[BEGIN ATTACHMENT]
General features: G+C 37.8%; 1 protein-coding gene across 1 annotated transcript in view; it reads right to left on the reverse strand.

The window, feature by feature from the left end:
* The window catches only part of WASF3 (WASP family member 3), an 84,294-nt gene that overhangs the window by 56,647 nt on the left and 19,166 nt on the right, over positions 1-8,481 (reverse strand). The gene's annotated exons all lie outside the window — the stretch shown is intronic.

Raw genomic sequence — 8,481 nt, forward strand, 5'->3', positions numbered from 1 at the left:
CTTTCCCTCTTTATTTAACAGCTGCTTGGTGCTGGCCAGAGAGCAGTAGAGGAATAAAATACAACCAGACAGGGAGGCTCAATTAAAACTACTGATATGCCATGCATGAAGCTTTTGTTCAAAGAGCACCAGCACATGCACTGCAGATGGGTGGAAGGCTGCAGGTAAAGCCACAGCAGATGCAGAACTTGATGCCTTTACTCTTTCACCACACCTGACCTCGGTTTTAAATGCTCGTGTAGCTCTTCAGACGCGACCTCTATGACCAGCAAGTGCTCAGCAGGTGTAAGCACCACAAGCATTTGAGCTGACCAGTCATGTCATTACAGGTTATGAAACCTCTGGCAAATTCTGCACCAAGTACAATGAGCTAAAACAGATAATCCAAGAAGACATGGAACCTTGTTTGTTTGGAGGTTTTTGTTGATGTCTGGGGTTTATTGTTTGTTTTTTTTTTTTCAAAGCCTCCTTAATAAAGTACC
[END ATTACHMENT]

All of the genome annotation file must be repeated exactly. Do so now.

General features: G+C 37.8%; 1 protein-coding gene across 1 annotated transcript in view; it reads right to left on the reverse strand.

The window, feature by feature from the left end:
* The window catches only part of WASF3 (WASP family member 3), an 84,294-nt gene that overhangs the window by 56,647 nt on the left and 19,166 nt on the right, over positions 1-8,481 (reverse strand). The gene's annotated exons all lie outside the window — the stretch shown is intronic.

Raw genomic sequence — 8,481 nt, forward strand, 5'->3', positions numbered from 1 at the left:
CTTTCCCTCTTTATTTAACAGCTGCTTGGTGCTGGCCAGAGAGCAGTAGAGGAATAAAATACAACCAGACAGGGAGGCTCAATTAAAACTACTGATATGCCATGCATGAAGCTTTTGTTCAAAGAGCACCAGCACATGCACTGCAGATGGGTGGAAGGCTGCAGGTAAAGCCACAGCAGATGCAGAACTTGATGCCTTTACTCTTTCACCACACCTGACCTCGGTTTTAAATGCTCGTGTAGCTCTTCAGACGCGACCTCTATGACCAGCAAGTGCTCAGCAGGTGTAAGCACCACAAGCATTTGAGCTGACCAGTCATGTCATTACAGGTTATGAAACCTCTGGCAAATTCTGCACCAAGTACAATGAGCTAAAACAGATAATCCAAGAAGACATGGAACCTTGTTTGTTTGGAGGTTTTTGTTGATGTCTGGGGTTTATTGTTTGTTTTTTTTTTTTCAAAGCCTCCTTAATAAAGTACC